NWF also helped shape the Great Lakes Charter Annex of 2001, an agreement to protect the region’s waters from diversions and misuse that was signed by the governors of the eight Great Lakes states. Over the next few months, the Federation will continue to work with state leaders to develop a binding agreement to put the Annex 2001 principles into law, and continue to work with federal, state and local officials to make effective Great Lakes restoration a national priority.

The Platte River is an important pit stop for imperiled birds

Each spring, endangered whooping cranes, sandhill cranes and millions of ducks, geese and other birds stop to rest and refuel in the wide, sandy channels of the Platte River.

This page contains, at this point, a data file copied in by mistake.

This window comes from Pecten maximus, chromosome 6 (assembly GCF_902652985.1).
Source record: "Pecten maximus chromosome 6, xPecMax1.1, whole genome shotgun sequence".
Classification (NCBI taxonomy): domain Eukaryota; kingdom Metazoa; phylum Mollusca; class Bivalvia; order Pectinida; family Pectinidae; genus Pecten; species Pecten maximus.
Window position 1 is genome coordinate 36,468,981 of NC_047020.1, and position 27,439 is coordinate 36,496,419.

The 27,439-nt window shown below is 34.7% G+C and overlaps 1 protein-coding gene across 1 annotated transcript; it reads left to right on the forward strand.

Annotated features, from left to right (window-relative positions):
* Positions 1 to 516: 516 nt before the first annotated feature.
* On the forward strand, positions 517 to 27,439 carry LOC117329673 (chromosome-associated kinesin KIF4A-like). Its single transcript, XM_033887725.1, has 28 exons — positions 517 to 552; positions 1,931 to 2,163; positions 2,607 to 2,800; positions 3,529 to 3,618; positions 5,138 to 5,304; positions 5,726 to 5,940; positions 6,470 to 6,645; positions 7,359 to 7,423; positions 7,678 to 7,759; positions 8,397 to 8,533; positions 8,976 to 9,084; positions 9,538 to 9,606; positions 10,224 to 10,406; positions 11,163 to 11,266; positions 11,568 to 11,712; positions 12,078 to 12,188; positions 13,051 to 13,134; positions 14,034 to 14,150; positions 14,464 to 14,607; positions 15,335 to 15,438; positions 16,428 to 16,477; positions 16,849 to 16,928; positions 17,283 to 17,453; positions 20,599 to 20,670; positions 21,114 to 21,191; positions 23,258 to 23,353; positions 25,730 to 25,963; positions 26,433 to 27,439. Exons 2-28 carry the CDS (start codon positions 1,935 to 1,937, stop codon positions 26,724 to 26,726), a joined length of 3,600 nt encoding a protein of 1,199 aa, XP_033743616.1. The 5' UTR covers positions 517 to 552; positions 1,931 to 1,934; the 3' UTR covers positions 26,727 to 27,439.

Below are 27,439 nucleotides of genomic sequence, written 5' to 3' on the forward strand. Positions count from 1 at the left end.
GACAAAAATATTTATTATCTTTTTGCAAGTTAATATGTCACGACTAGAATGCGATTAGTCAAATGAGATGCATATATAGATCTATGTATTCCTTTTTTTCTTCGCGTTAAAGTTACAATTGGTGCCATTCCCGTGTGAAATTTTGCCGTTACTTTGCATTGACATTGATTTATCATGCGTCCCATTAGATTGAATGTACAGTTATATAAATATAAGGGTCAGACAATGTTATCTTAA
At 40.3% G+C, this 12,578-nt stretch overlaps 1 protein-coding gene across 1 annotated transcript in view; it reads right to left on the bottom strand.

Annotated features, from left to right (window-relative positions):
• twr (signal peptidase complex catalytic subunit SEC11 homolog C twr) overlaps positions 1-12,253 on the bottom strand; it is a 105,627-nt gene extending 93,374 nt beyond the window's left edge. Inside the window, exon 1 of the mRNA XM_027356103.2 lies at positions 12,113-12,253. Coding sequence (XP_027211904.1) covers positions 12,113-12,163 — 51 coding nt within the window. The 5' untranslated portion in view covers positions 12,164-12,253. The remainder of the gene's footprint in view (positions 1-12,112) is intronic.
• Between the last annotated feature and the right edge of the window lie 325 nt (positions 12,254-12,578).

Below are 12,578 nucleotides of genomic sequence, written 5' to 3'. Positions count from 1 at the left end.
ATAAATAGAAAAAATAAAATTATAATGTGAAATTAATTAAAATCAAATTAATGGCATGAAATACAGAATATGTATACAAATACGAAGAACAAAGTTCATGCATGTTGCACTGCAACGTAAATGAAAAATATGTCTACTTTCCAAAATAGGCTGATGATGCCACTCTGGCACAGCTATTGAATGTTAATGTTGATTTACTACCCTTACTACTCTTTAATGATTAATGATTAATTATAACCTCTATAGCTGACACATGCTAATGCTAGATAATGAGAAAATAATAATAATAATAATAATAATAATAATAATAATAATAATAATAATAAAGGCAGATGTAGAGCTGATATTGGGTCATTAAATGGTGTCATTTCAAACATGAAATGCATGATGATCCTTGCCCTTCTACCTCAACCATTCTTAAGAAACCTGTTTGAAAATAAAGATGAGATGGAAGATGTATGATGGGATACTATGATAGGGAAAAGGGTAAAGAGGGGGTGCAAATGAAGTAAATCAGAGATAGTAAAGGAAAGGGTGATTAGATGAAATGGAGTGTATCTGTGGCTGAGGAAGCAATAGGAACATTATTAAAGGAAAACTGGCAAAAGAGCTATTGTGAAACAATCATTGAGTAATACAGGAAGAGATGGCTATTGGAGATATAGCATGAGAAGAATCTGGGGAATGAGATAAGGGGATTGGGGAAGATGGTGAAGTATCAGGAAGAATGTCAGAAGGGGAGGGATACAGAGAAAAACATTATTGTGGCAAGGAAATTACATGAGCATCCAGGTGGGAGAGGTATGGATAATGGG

Unfortunately, this yearly tradition is threatened by development and increased water demands. NWF and its Nebraska affiliate are working to ensure that government officials finalize a Platte River Recovery Plan that meets the water needs of people while improving habitat and water flows for wildlife, including the federally listed whooping crane, interior least tern, piping plover and pallid sturgeon.

"This could be one of our last chances to protect the heart of the Central Flyway before it dies of thirst," says NWF’s Platte River Project Manager Carolyn Greene. See NWF's Wildlife Site.

At press time, NWF and a coalition of conservation groups had raised more than 50 percent of the $30 million needed to purchase and protect a 342,000-acre parcel in Maine’s threatened Downeast Lakes region.